The scientists rig a number of devices on the rifle, including a scope that captures video data and sensors to measure radiation levels, heat, and structural integrity. They warn you to be very careful when using the rifle, and if any of the sensors ever start registering as critical, you should throw the rifle as far away as possible and seek shelter immediately. He also advises you to carry a backup weapon, in case something in the rifle fails while you're on a mission.

As you uses the new rifle, it should sometimes fire an extra strong beam that drains more of its power (when you roll a critical hit, perhaps). Sometimes it will fail to fire at all (when the player rolls a 0), and in that case, you needs to switch to a new rifle until you can get the rifle back to R&D so that they can fix what broke.

After a few missions, the scientists show you their progress on the other rifle, and explain what their research has uncovered about some of the mysterious components. They teach you enough about stripping down and maintaining the rifle so that now you can do field repairs between encounters if the rifle should ever break.

The GM should also start to send Imperial agents after the hero in an attempt to recover their lost weapon. When the players defeat the agents, one of them should be carrying a note saying that there is a simultaneous attack being planned on the R&D facility, which the players discover is no longer answering their comms...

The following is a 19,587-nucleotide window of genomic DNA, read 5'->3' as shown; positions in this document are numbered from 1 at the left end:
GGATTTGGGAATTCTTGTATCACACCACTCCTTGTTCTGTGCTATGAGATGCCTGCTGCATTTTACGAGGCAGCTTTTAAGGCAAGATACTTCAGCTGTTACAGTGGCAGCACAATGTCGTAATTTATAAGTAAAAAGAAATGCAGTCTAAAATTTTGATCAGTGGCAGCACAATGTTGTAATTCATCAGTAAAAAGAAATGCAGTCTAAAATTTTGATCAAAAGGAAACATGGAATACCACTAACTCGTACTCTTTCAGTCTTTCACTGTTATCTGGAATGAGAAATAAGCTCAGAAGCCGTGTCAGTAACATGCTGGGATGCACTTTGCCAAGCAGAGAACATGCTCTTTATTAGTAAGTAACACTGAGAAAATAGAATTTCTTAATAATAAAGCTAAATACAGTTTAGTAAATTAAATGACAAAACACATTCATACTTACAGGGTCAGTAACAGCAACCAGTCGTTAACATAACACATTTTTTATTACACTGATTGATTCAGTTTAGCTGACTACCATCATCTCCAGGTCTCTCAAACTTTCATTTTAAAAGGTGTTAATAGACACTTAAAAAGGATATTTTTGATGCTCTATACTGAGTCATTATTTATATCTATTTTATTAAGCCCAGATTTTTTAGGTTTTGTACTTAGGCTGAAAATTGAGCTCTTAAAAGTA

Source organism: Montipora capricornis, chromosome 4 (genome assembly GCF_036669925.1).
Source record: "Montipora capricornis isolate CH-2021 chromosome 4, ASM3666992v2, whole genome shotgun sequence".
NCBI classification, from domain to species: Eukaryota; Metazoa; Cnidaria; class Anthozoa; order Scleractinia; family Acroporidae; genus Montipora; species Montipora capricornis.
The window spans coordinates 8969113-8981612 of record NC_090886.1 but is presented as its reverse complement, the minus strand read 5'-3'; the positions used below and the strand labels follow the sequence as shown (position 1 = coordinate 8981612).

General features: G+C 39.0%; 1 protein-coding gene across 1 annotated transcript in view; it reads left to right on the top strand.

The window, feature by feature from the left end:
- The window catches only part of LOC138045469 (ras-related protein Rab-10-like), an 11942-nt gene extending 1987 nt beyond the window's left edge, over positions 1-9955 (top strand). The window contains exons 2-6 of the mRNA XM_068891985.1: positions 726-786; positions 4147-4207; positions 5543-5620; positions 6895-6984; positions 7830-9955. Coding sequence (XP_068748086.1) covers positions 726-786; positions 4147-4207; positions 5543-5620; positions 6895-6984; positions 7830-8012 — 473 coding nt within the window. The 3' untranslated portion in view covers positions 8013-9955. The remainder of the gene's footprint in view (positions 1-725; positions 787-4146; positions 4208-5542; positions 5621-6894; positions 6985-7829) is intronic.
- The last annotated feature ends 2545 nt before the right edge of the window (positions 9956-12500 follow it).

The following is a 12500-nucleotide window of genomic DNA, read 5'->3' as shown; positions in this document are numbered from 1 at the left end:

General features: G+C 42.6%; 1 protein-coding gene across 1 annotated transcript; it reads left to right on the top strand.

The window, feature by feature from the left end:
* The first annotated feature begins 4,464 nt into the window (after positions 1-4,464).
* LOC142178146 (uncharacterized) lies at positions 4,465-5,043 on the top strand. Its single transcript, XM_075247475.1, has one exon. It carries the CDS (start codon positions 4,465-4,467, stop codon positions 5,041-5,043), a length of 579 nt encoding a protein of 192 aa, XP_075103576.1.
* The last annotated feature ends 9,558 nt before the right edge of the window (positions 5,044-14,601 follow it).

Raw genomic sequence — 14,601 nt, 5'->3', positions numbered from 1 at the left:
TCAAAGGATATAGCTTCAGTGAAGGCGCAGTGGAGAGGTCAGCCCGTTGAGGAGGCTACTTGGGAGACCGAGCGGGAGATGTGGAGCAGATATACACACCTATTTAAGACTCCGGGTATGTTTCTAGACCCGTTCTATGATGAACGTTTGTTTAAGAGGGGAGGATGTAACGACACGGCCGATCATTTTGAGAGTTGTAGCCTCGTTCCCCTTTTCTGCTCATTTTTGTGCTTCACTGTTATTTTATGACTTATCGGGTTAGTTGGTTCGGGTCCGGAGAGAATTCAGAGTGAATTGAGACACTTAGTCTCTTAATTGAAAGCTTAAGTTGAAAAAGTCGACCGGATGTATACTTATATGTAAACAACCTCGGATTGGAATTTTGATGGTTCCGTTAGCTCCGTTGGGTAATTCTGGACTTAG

Merr-Sonn Munitions DL-51 "Panthulu" Prototype Blaster Pistol
You are well known throughout the galaxy as a dashing rogue and adventurous scoundrel, so you are not surprised when you receive a comm from a representative of Merr-Sonn Munitions, Inc, about a possible sponsorship. You meet the representative, and she explains that her company is preparing to introduce a new pistol, the DL-51 "Panthulu," and they want you to be the face of the advertising campaign.

Before you can protest that you're not corporate shill, she quickly says that you won't need to worry about photoshoots or sponsor appearances. All they need is the right to use your likeness and mention that you use the weapon. Then, quick as a flash, she flourishes a case and opens it, revealing the weapon.

Lying in a cut-out section of padding in the case, the prototype weapon gleams like an exotic black beetle. Its lines are sleek and predatory, with polished chrome tubes leading from the powerpack slung under the barrel to the actuator above the handle. As you hesitate, the representative mentions that this is a special edition version of the weapon, hand-made by the pistol's inventor. There is even a specially-engraved plate in the handle proclaiming that this is model number 000001, along with the creator's name, Merr-Sonn Munitions, and your name.